UDAY SHANKAR: AN
by Dr. Sunil
The Sunil Kothari Dance Collection
was a genius. He had no formal training in any of the schools of classical
dancing. His dances were creative. He had a wonderful gift of taking the
essence from various dance traditions and techniques and using them to
choreograph his dance – dramas. His contribution lay in his very creative
answer to the challenge of finding and identifying a suitable style and
form to communicate a particular theme. Despite his acquaintance with traditional
dance forms, he cut across all of them so that an integrated composition
could be presented. And in that he succeeded marvelously.
Uday Shankar was earning for Indian dance a great respect abroad and had
succeeded in placing it on the world map in the 1930s, there was, concurrently,
a revival of classical dance forms in India. The poet Vallathol in
Kerala was inspiring people to re-establish the Kathakali dance-dramas;
Rukmini Devi who too, was advised by Anna Pavlova to turn to Indian classical
dance, established Kalakshetra in Madras to train young people in Bharata
Natyam (and every other girl in society was aspiring to becoming a versatile
Bharata Natyam exponent); Madame Menaka was responsible for lending prestige
to Kathak which till then was called Nautch (following in the footsteps
of Uday Shankar, she established her dance school in Khandala near Bombay).
Gurudev Rabindranath Tagore had already introduced Manipuri dance at his
famous university Shantiniketan. A unique movement of revival of
classical dances had begun and dancers were attempting to discover our
classical dance heritage and tradition. This was but natural in a
period when the spirit of nationalism was awakening with the freedom movement,
and Indians were taking legitimate pride in their indigenous arts in the
face of alien rule.
multi – faceted talent shone forth in his creative works. The experience
he gained from experiments in music composition for his creative dances
during the formative years of his European and American tours was fully
utilized at the Almora Center. Along with Ustad Allaudin Khan, Vishnudass
Shirali (a former student of Pandit Vishnu Digambar), Uday Shankar had,
in Paris, experimented with creative music for his solos, duets and ballets.
to all this was his superb showmanship and emphasis on perfection.
He knew how to keep his audiences hungry for more. He had a remarkable
gift of presenting dances in a very brief time span. But they left an indelible
impression. His own vision of various Indian gods and goddesses was presented
before the audience. And those who have seen his solos of Indra, Karthikeya,
and Shiva recall with great nostalgia the artistic illusion and haunting
images that he created. On stage, his physical beauty was astonishing.
It invariably cast a spell on his audience all over the world. It was an
individual and rare quality that cannot be duplicated. Only its memory
use of only Indian musical instruments, which lent an unusual flavour to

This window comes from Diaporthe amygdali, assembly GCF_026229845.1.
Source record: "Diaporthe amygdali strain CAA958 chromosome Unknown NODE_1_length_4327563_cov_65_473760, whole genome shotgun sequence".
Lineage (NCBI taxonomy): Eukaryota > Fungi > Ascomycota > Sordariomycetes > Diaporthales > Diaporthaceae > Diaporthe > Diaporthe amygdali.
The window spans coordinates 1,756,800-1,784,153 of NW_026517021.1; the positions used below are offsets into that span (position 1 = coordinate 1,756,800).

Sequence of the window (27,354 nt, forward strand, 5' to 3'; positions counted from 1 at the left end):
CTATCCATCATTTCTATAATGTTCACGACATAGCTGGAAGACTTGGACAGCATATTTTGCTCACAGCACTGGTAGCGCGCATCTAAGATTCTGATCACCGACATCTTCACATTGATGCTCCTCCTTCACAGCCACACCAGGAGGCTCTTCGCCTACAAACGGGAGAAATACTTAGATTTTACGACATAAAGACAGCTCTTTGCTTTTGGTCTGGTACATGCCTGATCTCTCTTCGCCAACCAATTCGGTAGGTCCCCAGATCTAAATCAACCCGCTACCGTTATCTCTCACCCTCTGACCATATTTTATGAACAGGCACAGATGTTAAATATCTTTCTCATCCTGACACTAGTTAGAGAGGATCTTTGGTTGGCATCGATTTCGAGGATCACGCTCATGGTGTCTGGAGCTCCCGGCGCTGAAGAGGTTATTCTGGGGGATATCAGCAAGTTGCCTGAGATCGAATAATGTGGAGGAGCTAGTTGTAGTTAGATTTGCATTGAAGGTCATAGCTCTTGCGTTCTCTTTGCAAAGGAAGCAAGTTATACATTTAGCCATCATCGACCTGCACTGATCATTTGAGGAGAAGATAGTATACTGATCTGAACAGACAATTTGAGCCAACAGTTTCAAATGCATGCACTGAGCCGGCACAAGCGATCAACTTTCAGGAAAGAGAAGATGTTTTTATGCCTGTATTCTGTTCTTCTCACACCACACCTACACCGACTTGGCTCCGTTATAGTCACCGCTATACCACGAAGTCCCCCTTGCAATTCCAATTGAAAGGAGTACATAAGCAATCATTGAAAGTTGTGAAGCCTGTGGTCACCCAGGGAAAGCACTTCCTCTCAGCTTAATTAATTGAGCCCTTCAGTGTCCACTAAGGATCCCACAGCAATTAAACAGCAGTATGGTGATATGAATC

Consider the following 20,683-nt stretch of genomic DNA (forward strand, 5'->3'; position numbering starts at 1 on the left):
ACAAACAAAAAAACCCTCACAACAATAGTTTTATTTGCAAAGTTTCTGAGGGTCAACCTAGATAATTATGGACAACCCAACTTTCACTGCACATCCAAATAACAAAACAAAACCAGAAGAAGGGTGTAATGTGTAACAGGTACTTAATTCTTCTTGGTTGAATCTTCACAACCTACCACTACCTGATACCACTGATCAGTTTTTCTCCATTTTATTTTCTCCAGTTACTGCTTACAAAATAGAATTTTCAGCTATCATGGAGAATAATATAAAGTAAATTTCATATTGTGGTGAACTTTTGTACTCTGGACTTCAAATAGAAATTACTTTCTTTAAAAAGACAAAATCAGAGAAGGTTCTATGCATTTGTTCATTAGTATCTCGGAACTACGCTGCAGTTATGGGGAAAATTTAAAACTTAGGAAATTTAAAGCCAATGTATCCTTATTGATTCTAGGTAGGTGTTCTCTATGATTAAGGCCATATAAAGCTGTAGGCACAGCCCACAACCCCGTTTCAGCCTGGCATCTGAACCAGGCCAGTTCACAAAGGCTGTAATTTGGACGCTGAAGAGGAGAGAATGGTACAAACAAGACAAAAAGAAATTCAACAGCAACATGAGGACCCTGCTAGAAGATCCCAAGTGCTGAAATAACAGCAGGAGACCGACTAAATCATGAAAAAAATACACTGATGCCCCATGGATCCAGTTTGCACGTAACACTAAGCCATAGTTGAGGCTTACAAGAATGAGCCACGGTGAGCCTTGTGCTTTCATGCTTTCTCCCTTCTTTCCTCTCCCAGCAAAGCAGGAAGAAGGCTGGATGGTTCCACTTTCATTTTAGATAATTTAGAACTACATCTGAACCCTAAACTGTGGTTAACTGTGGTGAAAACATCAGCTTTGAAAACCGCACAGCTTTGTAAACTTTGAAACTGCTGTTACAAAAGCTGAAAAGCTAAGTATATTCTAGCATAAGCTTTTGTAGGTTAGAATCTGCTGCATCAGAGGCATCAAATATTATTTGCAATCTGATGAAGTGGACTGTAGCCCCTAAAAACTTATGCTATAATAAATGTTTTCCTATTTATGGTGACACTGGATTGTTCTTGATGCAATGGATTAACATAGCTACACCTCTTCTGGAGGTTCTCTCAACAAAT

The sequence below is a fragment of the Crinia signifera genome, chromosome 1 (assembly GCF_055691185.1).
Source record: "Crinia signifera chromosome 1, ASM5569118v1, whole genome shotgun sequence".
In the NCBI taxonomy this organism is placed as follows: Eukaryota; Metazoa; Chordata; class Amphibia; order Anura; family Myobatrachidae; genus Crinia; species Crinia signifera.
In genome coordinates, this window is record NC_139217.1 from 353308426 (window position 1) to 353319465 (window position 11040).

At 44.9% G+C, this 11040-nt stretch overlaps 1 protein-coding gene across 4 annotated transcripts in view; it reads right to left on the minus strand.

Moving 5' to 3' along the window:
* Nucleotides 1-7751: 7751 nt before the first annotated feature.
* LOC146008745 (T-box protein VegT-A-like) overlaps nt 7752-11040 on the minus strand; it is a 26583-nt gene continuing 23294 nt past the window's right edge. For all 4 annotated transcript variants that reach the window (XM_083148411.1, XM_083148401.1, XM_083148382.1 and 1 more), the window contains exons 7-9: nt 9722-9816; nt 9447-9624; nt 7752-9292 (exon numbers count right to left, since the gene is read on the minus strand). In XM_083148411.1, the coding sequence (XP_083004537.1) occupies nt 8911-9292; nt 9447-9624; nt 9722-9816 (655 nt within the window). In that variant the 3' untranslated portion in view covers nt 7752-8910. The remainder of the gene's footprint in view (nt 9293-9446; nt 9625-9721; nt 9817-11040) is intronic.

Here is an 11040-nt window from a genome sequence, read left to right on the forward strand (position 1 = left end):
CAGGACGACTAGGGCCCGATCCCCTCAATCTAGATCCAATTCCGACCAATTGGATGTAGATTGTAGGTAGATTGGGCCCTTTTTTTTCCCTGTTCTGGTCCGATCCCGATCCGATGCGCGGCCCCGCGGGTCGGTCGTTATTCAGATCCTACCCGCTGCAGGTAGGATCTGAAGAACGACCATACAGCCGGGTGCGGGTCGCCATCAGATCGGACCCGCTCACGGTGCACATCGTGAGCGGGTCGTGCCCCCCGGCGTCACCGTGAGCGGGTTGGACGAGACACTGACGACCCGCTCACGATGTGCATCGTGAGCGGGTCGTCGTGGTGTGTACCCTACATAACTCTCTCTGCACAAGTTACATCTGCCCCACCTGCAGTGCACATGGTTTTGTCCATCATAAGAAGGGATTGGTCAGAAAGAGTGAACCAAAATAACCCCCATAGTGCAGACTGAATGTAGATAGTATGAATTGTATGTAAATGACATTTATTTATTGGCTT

the music of his works and dances is remarkable and many an innovation
of his has today enriched our contemporary musical trends.
works had a sound base. And that was evident in his method of training
at Almora Center, which prepared the dancers for the ballets he produced.
training was all embracing. It included technique of dance, folk dances,
improvisation, stage and costume design, make-up, elementary physical exercises,
expressive movements, development of sensitivity of the body, concentration,
imagination, group feeling and observation, knowledge of steps, psychology
of movements, sense of colour and line, and the relationship of dance to
student Shanti Bardhan was another creative dancer and he devised movements
which had a distinct identity. Among Uday Shankar’s other trainees
and followers, Narendra Sharma, Sachin Shankar, Amala Shankar, Uday Shankar’s
daughter Mamata Shankar and son Ananda Shankar are carrying on his legacy,
and the contemporary modern dance scene is enlivened by their works. The
creative dance movement in India owes its growth to Uday Shankar. He did
not follow tradition blindly. But with his uncanny gifts he transformed
traditional forms into the most extraordinarily memorable works. Artistes
like Uday Shankar come once in a century. Their greatness cannot be duplicated.
They can only serve as an inspiration and guide.
when classical dance forms have become well established, to master them
one has to undergo a thorough training for several years. Dancers have
to face a greater challenge, for they have to recreate an authenticity
or break away from these forms. Therefore, it is impossible for a dancer
to create any kind of impressionistic style which draws from the resources
of classical dance forms like Bharata Natyam, Kathakali, Odissi or Kathak.
Those who follow Uday Shankar’s footsteps are searching, groping and sometimes
they get lost. But dance being a dynamic art takes newer forms and creative
artistes all over the world continue to mirror their ecstasies and agonies
through movements that astound the audience.
other dancer in India has rendered a greater service than Uday Shankar
did at the turn of the century, when the rest of the world had forgotten
Indian dance. The world of dance owes him a debt of eternal gratitude for
his pioneering work, for giving Indian dance its pride of place. His contribution
remains of great significance and importance.
Sunil Kothari was professor of Dance at the Rabindra Bharati Universty
at Calcutta. Rabindra Bharati University was given the status of a full
University in 1962 with Uday Shankar in charge of the dance section. After
his demise, the Uday Shankar Chair was created and Dr.Sunil Kothari was
the first to occupy the chair. A dance writer, roving critic,
research scholar, author of many books, he has been the recipient of the
Sangeet Natak Akademi Award.